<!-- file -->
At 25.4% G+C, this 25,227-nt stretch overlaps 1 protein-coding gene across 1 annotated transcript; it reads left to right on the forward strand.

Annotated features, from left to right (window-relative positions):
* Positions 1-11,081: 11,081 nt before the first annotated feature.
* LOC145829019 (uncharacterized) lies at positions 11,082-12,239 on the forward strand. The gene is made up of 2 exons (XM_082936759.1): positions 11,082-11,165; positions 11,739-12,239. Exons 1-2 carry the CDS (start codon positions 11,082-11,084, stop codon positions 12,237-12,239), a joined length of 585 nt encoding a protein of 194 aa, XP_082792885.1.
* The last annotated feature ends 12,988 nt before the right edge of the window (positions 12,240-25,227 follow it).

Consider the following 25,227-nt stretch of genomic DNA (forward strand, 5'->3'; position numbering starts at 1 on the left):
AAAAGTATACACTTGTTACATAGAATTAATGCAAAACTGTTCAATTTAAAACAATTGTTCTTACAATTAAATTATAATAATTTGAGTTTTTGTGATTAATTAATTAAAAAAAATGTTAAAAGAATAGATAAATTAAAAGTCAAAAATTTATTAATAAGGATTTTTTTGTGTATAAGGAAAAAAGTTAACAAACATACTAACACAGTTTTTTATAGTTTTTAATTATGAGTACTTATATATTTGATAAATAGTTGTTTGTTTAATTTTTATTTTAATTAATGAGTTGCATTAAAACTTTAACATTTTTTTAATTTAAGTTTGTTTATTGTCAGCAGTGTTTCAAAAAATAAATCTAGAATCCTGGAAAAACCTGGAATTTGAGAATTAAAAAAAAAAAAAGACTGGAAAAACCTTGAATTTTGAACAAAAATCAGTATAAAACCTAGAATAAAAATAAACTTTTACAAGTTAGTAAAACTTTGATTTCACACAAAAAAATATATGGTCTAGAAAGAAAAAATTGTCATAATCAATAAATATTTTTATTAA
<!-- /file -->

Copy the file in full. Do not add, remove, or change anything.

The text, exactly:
At 25.4% G+C, this 25,227-nt stretch overlaps 1 protein-coding gene across 1 annotated transcript; it reads left to right on the forward strand.

Annotated features, from left to right (window-relative positions):
* Positions 1-11,081: 11,081 nt before the first annotated feature.
* LOC145829019 (uncharacterized) lies at positions 11,082-12,239 on the forward strand. The gene is made up of 2 exons (XM_082936759.1): positions 11,082-11,165; positions 11,739-12,239. Exons 1-2 carry the CDS (start codon positions 11,082-11,084, stop codon positions 12,237-12,239), a joined length of 585 nt encoding a protein of 194 aa, XP_082792885.1.
* The last annotated feature ends 12,988 nt before the right edge of the window (positions 12,240-25,227 follow it).

Consider the following 25,227-nt stretch of genomic DNA (forward strand, 5'->3'; position numbering starts at 1 on the left):
AAAAGTATACACTTGTTACATAGAATTAATGCAAAACTGTTCAATTTAAAACAATTGTTCTTACAATTAAATTATAATAATTTGAGTTTTTGTGATTAATTAATTAAAAAAAATGTTAAAAGAATAGATAAATTAAAAGTCAAAAATTTATTAATAAGGATTTTTTTGTGTATAAGGAAAAAAGTTAACAAACATACTAACACAGTTTTTTATAGTTTTTAATTATGAGTACTTATATATTTGATAAATAGTTGTTTGTTTAATTTTTATTTTAATTAATGAGTTGCATTAAAACTTTAACATTTTTTTAATTTAAGTTTGTTTATTGTCAGCAGTGTTTCAAAAAATAAATCTAGAATCCTGGAAAAACCTGGAATTTGAGAATTAAAAAAAAAAAAAGACTGGAAAAACCTTGAATTTTGAACAAAAATCAGTATAAAACCTAGAATAAAAATAAACTTTTACAAGTTAGTAAAACTTTGATTTCACACAAAAAAATATATGGTCTAGAAAGAAAAAATTGTCATAATCAATAAATATTTTTATTAA